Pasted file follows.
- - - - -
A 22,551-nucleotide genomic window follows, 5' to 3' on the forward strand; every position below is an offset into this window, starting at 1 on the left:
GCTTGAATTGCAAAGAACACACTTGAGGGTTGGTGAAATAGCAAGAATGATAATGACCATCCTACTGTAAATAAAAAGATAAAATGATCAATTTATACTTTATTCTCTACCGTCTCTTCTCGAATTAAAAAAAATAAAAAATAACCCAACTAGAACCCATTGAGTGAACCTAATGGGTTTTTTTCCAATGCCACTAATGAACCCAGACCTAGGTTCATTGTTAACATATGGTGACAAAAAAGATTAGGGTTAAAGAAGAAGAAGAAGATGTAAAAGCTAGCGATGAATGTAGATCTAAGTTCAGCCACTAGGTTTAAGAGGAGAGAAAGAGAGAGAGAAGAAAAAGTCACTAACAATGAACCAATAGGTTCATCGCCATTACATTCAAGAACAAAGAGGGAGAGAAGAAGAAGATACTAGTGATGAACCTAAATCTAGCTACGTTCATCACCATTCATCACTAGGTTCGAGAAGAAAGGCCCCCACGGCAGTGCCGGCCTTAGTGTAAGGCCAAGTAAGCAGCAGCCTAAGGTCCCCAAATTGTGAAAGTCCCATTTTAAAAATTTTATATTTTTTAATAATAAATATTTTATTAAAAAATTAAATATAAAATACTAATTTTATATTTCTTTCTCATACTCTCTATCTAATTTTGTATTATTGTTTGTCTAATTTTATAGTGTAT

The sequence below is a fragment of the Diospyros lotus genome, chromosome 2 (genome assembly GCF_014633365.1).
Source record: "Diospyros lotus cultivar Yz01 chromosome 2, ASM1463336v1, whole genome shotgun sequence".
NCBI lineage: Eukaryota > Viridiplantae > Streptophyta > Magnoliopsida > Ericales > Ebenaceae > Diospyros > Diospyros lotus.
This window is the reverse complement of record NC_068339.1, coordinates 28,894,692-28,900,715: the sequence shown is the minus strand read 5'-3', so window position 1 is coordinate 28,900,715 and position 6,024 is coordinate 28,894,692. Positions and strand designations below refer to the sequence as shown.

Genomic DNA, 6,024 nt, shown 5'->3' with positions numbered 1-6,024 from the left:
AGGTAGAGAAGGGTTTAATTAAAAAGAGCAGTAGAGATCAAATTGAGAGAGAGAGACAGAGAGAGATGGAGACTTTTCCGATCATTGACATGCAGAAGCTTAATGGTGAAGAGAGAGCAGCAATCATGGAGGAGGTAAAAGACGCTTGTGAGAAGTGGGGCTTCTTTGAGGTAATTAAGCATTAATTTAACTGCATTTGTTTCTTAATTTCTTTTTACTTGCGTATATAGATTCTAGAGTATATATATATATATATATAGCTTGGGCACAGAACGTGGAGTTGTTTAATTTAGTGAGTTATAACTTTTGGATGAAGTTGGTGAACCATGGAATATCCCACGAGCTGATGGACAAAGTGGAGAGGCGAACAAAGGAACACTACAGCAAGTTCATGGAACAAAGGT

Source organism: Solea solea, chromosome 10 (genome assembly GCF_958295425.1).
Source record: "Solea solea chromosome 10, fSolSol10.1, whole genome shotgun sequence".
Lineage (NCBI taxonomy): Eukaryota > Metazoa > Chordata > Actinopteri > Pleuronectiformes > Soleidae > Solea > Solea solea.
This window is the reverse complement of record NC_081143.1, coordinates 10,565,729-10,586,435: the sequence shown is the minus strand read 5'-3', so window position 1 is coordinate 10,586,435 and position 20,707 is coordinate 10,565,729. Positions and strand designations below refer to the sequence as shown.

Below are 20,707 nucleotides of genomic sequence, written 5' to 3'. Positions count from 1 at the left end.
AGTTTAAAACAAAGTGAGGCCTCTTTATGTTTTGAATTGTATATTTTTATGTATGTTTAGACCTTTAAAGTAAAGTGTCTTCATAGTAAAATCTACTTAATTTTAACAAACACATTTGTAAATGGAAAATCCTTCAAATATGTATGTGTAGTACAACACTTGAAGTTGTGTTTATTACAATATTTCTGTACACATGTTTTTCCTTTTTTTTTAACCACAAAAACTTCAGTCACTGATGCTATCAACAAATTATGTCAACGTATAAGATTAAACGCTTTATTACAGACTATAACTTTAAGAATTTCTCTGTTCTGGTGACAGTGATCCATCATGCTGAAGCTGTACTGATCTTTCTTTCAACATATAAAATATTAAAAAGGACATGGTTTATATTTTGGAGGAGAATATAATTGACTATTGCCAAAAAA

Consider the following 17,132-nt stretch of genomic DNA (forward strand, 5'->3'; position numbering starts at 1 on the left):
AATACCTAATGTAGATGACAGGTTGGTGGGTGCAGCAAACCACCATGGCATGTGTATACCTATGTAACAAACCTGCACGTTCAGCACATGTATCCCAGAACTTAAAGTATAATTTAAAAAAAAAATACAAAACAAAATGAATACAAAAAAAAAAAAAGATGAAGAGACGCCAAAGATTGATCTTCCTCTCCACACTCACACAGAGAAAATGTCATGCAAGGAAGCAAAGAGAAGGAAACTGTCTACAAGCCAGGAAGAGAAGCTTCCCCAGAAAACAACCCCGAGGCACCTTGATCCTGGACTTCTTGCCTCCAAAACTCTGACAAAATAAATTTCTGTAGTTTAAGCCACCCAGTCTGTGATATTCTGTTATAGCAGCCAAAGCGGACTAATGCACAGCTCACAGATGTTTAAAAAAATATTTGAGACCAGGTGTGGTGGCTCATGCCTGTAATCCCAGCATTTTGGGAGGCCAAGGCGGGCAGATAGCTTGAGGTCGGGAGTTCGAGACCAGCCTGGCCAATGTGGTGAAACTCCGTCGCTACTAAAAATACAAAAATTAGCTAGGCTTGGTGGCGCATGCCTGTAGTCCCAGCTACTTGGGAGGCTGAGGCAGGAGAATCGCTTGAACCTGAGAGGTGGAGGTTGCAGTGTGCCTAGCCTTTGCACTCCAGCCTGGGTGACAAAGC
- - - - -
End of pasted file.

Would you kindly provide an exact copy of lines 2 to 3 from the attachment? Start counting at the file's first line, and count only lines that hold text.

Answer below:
GCTTGAATTGCAAAGAACACACTTGAGGGTTGGTGAAATAGCAAGAATGATAATGACCATCCTACTGTAAATAAAAAGATAAAATGATCAATTTATACTTTATTCTCTACCGTCTCTTCTCGAATTAAAAAAAATAAAAAATAACCCAACTAGAACCCATTGAGTGAACCTAATGGGTTTTTTTCCAATGCCACTAATGAACCCAGACCTAGGTTCATTGTTAACATATGGTGACAAAAAAGATTAGGGTTAAAGAAGAAGAAGAAGATGTAAAAGCTAGCGATGAATGTAGATCTAAGTTCAGCCACTAGGTTTAAGAGGAGAGAAAGAGAGAGAGAAGAAAAAGTCACTAACAATGAACCAATAGGTTCATCGCCATTACATTCAAGAACAAAGAGGGAGAGAAGAAGAAGATACTAGTGATGAACCTAAATCTAGCTACGTTCATCACCATTCATCACTAGGTTCGAGAAGAAAGGCCCCCACGGCAGTGCCGGCCTTAGTGTAAGGCCAAGTAAGCAGCAGCCTAAGGTCCCCAAATTGTGAAAGTCCCATTTTAAAAATTTTATATTTTTTAATAATAAATATTTTATTAAAAAATTAAATATAAAATACTAATTTTATATTTCTTTCTCATACTCTCTATCTAATTTTGTATTATTGTTTGTCTAATTTTATAGTGTAT

The sequence below is a fragment of the Diospyros lotus genome, chromosome 2 (genome assembly GCF_014633365.1).